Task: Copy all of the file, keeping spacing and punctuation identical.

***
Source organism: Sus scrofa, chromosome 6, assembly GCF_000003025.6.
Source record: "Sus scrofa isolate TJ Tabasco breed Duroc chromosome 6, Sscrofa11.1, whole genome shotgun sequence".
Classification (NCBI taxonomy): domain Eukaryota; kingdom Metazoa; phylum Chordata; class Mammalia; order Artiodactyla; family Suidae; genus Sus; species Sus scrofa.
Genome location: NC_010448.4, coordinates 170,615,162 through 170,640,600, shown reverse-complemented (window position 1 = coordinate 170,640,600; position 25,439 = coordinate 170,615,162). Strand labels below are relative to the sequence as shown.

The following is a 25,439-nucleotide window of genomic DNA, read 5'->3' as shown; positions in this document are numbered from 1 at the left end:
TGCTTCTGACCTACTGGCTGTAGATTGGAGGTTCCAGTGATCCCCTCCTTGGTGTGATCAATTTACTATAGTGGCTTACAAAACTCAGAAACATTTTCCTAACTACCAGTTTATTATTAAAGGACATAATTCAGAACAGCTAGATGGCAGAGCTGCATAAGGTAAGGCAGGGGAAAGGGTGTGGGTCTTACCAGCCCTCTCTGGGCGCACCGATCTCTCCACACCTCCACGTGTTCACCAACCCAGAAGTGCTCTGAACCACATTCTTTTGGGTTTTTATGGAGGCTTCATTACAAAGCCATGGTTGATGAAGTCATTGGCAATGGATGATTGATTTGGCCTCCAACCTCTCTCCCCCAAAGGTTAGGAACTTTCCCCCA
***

Source organism: Sus scrofa, chromosome 6, assembly GCF_000003025.6.
Source record: "Sus scrofa isolate TJ Tabasco breed Duroc chromosome 6, Sscrofa11.1, whole genome shotgun sequence".
Classification (NCBI taxonomy): domain Eukaryota; kingdom Metazoa; phylum Chordata; class Mammalia; order Artiodactyla; family Suidae; genus Sus; species Sus scrofa.
Genome location: NC_010448.4, coordinates 170,615,162 through 170,640,600, shown reverse-complemented (window position 1 = coordinate 170,640,600; position 25,439 = coordinate 170,615,162). Strand labels below are relative to the sequence as shown.

The following is a 25,439-nucleotide window of genomic DNA, read 5'->3' as shown; positions in this document are numbered from 1 at the left end:
TGCTTCTGACCTACTGGCTGTAGATTGGAGGTTCCAGTGATCCCCTCCTTGGTGTGATCAATTTACTATAGTGGCTTACAAAACTCAGAAACATTTTCCTAACTACCAGTTTATTATTAAAGGACATAATTCAGAACAGCTAGATGGCAGAGCTGCATAAGGTAAGGCAGGGGAAAGGGTGTGGGTCTTACCAGCCCTCTCTGGGCGCACCGATCTCTCCACACCTCCACGTGTTCACCAACCCAGAAGTGCTCTGAACCACATTCTTTTGGGTTTTTATGGAGGCTTCATTACAAAGCCATGGTTGATGAAGTCATTGGCAATGGATGATTGATTTGGCCTCCAACCTCTCTCCCCCAAAGGTTAGGAACTTTCCCCCA